Objectives: High frequency of antimicrobial prescription and the nature of prolonged illness in COVID-19 increases risk for complicated bacteriuria and antibiotic resistance. We investigated risk factors for bacteriuria in the ICU and the correlation between antibiotic treatment and persistent bacteria.
Methods: We conducted a prospective longitudinal study with urine from indwelling catheters of 101 ICU patients from Uppsala University Hospital, Sweden. Samples were screened and isolates confirmed with MALDI-TOF and whole genome sequencing. Isolates were analyzed for AMR using broth microdilution. Clinical data were assessed for correlation with bacteriuria.
Results: Length of stay linearly correlated with bacteriuria (R2 = 0.99, p ≤ 0.0001). 90% of patients received antibiotics, primarily the beta-lactams (76%) cefotaxime, piperacillin-tazobactam, and meropenem. We found high prevalence of Enterococcus (42%) being associated with increased cefotaxime prescription. Antibiotic-susceptible E. coli were found to cause bacteriuria despite concurrent antibiotic treatment when found in co-culture with Enterococcus.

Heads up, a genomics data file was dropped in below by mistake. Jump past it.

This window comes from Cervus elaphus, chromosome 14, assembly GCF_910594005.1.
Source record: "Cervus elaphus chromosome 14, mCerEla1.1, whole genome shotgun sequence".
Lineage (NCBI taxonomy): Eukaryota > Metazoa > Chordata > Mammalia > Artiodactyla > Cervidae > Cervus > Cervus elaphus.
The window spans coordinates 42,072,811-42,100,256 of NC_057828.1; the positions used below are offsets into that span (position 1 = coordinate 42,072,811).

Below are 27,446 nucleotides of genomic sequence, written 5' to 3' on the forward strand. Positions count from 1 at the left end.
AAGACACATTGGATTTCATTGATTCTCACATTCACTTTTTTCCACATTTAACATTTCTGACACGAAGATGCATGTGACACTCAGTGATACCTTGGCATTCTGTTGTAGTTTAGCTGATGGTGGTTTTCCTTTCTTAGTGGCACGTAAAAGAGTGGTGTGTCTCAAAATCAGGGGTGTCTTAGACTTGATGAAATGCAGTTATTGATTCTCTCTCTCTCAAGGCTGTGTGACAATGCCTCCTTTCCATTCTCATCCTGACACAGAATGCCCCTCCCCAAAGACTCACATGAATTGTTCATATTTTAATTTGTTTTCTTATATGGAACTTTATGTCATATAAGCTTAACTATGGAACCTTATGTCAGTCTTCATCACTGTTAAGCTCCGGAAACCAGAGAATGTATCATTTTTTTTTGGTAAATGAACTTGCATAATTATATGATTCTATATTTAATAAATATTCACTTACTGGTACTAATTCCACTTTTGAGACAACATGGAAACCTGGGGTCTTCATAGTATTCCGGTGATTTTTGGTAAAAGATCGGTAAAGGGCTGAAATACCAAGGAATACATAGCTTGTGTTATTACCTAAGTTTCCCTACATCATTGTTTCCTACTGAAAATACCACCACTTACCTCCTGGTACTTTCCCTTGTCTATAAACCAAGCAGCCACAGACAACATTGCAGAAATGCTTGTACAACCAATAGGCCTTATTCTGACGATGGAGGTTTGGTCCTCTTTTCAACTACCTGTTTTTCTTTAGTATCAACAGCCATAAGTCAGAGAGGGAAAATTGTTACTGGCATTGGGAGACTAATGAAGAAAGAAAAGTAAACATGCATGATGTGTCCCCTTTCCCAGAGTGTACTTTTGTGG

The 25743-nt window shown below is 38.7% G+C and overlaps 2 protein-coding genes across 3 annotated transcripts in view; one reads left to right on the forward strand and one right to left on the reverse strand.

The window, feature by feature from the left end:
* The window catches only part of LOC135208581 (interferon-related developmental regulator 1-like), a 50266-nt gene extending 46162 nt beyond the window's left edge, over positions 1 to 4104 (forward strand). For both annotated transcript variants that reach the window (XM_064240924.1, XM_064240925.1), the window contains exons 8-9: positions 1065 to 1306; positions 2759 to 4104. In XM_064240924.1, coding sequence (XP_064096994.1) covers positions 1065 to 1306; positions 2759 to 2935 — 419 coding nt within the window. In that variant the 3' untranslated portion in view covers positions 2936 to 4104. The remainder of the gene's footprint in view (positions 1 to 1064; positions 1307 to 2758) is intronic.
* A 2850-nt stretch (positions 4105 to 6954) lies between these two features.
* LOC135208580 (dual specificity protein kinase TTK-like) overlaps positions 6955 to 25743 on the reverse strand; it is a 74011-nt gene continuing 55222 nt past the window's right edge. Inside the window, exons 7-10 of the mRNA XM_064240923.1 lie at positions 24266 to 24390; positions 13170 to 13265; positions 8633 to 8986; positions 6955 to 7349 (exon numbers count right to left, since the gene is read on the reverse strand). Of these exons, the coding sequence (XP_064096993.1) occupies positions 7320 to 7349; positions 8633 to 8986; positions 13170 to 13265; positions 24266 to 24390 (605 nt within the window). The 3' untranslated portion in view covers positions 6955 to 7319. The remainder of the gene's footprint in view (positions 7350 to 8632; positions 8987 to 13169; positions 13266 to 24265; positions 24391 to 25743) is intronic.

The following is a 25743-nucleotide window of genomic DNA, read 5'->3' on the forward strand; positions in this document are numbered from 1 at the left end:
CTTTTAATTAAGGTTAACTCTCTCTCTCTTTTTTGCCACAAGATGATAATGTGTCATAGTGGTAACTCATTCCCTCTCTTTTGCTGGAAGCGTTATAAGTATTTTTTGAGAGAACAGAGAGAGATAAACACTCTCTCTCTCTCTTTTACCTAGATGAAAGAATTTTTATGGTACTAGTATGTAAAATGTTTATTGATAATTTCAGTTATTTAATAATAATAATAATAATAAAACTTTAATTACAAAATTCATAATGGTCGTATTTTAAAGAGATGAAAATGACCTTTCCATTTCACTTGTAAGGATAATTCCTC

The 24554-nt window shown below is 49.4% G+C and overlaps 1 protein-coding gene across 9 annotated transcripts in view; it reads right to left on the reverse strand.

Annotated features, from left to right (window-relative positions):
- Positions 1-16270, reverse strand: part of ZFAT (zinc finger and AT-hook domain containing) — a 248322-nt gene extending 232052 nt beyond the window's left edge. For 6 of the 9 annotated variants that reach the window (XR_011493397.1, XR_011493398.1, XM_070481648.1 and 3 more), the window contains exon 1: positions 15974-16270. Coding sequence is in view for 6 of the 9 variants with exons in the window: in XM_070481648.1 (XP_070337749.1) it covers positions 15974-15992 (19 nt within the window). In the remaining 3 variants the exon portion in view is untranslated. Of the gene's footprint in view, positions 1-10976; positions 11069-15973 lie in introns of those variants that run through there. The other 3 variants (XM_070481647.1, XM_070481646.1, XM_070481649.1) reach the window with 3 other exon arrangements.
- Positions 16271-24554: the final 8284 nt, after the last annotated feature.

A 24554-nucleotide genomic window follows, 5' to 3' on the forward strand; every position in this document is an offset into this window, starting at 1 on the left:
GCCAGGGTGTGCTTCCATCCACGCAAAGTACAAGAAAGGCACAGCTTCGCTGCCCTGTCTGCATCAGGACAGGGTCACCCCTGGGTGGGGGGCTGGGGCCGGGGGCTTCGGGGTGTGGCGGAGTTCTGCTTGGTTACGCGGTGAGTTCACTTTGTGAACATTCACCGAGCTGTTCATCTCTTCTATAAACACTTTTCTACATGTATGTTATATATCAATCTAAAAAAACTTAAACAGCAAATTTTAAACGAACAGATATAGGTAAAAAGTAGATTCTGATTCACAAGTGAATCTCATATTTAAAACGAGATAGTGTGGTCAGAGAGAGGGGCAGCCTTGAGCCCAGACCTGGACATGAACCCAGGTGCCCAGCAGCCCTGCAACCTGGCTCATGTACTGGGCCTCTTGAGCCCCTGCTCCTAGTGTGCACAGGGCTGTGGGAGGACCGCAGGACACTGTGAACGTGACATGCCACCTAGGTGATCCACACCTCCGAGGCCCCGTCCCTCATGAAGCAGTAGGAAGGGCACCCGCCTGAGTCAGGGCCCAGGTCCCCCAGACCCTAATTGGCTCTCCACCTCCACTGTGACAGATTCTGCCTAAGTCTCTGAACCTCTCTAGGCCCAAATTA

Conclusion: Longer stays in ICUs increase the risk for bacteriuria in a predictable manner. Likely, high use of cefotaxime drives Enterococcus prevalence, which in turn permit co-colonizing Gram-negative bacteria. Our results suggest biofilms in urinary catheters as a reservoir of pathogenic bacteria with the potential to develop and disseminate AMR.
Keywords: AMR; COVID-19; ICU–intensive care unit; MDR–(multidrug resistance); UTI; antibiotic treatment; catheters.
Copyright © 2023 Karlsson, Pärssinen, Danielsson, Fatsis-Kavalopoulos, Frithiof, Hultström, Lipcsey, Järhult and Wang.